Xiaolu Guo, the Chinese filmmaker and writer best known for A Concise Chinese-English Dictionary for Lovers, was one of seven authors invited by children’s rights charity Plan to visit a developing country and write fiction inspired by her travels, now collected as the anthology Because I Am a Girl.
How did you choose where to go?
Originally I wanted to go to Africa, but in the end I was drawn to the rough, raw and earthy landscape and the people of Cambodia. Also, when I looked at their society, it felt familiar to me. For the uneducated social class, Cambodia’s Communist revolution was very similar to China’s. Plus I wanted to dig a little deeper into the Khmer Rouge history [the name given to followers of the Communist totalitarian ruling party in Cambodia from 1975 to 1979], because I cannot really write about the Chinese Cultural Revolution for some reason.
You write of the Cambodians that ‘every heart was dead many times over’. What do you mean by that?
That is a metaphor about the death of belief; about losing hope in values such as love, trust, compassion. Countries such as Cambodia, China and Vietnam have such a tragic recent past – brutal civil war, utter poverty and foreign invasion – and some of them have not managed to transform their agrarian culture into a culture of industry, unlike the West. These factors screwed up the gentleness of the heart and destroyed the bright side of the mind. I wrote a short story, ‘An Internet Baby’, about two young, poor Chinese lovers forced to sell their newborn baby on the internet. That sort of desperation is like the death of the heart.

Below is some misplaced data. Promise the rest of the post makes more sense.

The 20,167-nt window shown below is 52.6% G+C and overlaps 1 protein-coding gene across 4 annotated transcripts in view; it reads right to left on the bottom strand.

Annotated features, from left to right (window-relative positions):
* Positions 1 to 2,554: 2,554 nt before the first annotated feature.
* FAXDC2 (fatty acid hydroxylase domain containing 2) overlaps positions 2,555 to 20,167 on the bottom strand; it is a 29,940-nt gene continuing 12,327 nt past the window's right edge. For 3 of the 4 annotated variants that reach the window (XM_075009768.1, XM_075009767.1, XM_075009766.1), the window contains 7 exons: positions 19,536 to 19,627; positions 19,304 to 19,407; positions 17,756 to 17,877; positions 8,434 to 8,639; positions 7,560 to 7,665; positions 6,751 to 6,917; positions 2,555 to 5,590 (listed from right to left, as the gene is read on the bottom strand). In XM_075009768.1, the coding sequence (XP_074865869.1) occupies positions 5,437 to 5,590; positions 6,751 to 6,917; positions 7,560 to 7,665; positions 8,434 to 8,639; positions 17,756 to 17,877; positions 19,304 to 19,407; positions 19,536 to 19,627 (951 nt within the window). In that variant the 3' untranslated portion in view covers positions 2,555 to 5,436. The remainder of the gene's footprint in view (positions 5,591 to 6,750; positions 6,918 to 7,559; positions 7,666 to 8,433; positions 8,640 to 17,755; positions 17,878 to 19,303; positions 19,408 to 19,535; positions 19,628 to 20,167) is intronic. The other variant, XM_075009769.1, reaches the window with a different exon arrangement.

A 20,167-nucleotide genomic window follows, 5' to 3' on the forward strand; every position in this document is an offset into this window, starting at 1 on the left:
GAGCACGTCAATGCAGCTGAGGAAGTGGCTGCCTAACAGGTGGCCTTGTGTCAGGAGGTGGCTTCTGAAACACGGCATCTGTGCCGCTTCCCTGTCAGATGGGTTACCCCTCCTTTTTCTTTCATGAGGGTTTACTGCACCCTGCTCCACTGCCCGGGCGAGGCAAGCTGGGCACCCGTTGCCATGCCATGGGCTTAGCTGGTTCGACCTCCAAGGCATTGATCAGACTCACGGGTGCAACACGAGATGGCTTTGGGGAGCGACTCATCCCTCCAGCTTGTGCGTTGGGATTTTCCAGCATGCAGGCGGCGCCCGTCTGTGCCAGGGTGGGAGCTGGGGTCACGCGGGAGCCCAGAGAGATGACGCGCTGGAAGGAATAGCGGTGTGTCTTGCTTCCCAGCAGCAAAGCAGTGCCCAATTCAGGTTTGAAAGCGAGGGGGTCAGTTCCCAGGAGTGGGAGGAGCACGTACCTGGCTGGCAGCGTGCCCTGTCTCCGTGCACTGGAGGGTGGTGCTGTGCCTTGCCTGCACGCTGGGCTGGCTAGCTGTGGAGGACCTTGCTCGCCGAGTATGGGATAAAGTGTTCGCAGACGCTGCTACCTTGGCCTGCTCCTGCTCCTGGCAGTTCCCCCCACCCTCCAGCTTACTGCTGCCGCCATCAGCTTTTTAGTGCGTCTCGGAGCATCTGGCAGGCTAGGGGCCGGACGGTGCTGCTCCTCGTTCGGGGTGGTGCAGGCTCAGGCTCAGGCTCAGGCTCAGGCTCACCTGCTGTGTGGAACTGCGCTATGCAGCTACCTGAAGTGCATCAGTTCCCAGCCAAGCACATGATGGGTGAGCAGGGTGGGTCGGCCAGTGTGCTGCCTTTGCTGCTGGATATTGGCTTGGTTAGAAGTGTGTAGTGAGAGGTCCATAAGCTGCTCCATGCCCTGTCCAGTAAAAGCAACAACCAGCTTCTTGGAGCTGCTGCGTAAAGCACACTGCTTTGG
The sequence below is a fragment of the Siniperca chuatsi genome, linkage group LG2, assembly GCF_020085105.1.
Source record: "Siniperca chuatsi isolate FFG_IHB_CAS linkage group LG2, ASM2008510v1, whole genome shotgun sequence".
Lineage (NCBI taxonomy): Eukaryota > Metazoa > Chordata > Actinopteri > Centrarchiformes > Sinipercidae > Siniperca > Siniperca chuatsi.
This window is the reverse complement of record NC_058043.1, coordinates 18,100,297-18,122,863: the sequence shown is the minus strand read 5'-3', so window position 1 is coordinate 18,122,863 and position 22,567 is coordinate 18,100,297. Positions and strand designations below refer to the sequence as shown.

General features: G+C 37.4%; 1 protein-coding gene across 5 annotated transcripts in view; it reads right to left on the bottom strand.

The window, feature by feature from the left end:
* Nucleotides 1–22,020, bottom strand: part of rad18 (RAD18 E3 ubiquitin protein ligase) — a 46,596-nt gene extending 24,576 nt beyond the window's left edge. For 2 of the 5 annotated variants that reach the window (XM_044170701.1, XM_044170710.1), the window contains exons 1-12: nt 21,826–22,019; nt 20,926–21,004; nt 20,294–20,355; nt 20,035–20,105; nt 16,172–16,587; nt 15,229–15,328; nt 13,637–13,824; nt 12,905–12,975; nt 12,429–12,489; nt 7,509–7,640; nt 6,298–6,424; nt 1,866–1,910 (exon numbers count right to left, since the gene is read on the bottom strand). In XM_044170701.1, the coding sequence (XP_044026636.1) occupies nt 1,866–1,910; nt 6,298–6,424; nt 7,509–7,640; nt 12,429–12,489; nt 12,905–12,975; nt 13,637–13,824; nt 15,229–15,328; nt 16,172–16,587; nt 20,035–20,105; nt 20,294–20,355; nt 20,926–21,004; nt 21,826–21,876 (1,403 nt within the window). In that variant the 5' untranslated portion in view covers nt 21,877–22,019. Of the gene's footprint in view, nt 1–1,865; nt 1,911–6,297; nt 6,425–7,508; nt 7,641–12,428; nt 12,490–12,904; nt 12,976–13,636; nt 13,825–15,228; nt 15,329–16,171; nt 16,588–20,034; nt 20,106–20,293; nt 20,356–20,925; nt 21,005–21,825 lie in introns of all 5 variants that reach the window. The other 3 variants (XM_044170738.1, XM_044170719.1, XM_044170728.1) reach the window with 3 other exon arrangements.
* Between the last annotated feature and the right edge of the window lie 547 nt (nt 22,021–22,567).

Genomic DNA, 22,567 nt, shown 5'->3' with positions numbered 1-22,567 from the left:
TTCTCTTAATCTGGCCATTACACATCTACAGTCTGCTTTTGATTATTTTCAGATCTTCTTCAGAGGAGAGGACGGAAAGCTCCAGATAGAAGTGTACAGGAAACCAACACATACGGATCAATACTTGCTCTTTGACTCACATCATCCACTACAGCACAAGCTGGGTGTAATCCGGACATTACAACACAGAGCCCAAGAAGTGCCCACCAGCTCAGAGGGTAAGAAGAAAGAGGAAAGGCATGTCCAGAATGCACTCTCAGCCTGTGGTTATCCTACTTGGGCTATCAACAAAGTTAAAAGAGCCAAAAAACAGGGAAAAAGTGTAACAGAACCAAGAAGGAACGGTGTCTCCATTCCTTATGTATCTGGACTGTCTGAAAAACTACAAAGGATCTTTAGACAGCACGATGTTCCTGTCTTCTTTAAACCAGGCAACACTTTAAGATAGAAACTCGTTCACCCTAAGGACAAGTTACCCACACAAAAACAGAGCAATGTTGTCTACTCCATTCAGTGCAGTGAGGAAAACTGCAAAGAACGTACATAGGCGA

Plan is vociferous about the importance of investing in girls, but your story isn’t about that.
I didn’t want to write a propaganda piece about girls. After all, I’m not a politician or a journalist who needs to state the facts. I needed to write a good story drawn from my own understanding of the world. For me, the deep sorrow of loss is the essential feeling in my Cambodian story. The father lost his daughter, and that is a continuation of his loss of belief during the Khmer Rouge time, and his loss of dignity as a man through the utter poverty and hardship of his life. The loss of the little girl stands for an almost generic phenomenon in some third world countries with brutal political pasts.
Are these characters based on people you met?
It is a real case [of a child going missing] that happened in Cambodia some years ago. I read about it, but my inspiration came from my visit: the jungles without trees, places without prospects.
What was your most useful encounter in Cambodia?
I would say it was with the landscape: the earth, the water, the rotten jungles. Human emotion is the same anywhere in the world.
You write that ‘one could forget anything’ – would you say that Cambodia’s style of forgetting the Khmer Rouge is similar to China’s with the Cultural Revolution?
The pain of the past can lead to despair, so I think sometimes people spend all their life trying to distract themselves from the great shadow of that pain. Another factor is the public fear of politics, so in China if you asked people about the Cultural Revolution, they wouldn’t want to answer. It is painful to digest the past, so we pretend that we have forgotten.
What should a concerned reader of these stories do?
Readers have their own freedom. Literature is not a classroom with walls, but an entirely personal engagement between a book and a reader.
Because I Am a Girl is published by Vintage. Proceeds go to Plan. For more details on Plan’s initiatives, visit www.plan-international.org